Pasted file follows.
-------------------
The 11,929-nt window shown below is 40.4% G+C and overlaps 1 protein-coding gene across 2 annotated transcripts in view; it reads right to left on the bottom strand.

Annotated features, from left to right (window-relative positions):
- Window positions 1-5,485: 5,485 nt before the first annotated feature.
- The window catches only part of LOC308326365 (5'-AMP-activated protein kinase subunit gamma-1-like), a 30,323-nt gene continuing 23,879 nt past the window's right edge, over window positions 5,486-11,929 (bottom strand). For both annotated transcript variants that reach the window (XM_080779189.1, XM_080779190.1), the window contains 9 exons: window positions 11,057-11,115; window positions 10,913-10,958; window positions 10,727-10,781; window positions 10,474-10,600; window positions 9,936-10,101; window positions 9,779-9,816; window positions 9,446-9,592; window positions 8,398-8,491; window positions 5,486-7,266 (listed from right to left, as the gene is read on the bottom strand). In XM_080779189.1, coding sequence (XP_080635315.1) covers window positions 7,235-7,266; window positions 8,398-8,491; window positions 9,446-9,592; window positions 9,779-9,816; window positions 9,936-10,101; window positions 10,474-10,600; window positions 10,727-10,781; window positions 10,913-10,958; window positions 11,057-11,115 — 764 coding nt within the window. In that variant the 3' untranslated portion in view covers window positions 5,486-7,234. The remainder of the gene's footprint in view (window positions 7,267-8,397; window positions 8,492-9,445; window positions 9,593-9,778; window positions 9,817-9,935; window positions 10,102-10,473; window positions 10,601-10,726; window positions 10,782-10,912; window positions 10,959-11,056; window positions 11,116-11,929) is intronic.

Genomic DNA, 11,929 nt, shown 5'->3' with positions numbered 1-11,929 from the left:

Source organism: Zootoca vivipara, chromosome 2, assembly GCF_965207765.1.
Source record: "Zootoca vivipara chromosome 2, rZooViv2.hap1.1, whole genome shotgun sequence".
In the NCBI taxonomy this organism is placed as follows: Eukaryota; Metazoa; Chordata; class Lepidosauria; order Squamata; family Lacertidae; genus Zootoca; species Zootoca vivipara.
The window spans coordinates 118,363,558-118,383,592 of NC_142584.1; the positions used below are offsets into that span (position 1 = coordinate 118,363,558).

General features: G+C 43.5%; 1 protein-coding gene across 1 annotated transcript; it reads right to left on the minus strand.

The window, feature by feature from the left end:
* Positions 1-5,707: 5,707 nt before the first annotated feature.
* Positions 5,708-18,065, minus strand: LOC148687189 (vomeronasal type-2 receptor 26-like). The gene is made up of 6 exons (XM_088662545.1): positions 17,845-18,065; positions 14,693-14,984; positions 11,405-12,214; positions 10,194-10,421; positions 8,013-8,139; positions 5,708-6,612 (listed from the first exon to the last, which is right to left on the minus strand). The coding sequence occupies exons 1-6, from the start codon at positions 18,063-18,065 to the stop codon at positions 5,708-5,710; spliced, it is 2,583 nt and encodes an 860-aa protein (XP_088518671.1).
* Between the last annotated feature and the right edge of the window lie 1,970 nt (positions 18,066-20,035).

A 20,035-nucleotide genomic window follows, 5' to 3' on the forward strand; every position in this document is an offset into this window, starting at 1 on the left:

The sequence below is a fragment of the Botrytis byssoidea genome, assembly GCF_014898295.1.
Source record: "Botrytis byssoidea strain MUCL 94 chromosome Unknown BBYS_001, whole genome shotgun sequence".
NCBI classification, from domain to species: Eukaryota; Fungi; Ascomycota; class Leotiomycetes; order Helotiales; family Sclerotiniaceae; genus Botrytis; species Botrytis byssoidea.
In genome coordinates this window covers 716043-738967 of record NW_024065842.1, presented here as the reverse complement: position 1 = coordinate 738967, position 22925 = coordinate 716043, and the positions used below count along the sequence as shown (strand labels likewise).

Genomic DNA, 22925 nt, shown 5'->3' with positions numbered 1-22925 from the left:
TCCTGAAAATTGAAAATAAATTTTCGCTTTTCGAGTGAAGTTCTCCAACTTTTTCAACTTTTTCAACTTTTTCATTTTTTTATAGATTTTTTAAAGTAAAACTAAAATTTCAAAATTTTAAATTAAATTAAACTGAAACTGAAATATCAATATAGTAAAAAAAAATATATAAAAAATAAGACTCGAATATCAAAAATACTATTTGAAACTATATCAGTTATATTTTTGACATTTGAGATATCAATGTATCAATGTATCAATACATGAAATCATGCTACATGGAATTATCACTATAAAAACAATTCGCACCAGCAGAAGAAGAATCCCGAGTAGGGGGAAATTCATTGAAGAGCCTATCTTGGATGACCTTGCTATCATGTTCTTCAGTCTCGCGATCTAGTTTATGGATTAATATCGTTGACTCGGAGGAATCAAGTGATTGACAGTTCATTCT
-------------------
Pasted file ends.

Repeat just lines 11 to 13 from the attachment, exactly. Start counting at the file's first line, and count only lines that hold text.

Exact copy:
The window, feature by feature from the left end:
* Positions 1-5,707: 5,707 nt before the first annotated feature.
* Positions 5,708-18,065, minus strand: LOC148687189 (vomeronasal type-2 receptor 26-like). The gene is made up of 6 exons (XM_088662545.1): positions 17,845-18,065; positions 14,693-14,984; positions 11,405-12,214; positions 10,194-10,421; positions 8,013-8,139; positions 5,708-6,612 (listed from the first exon to the last, which is right to left on the minus strand). The coding sequence occupies exons 1-6, from the start codon at positions 18,063-18,065 to the stop codon at positions 5,708-5,710; spliced, it is 2,583 nt and encodes an 860-aa protein (XP_088518671.1).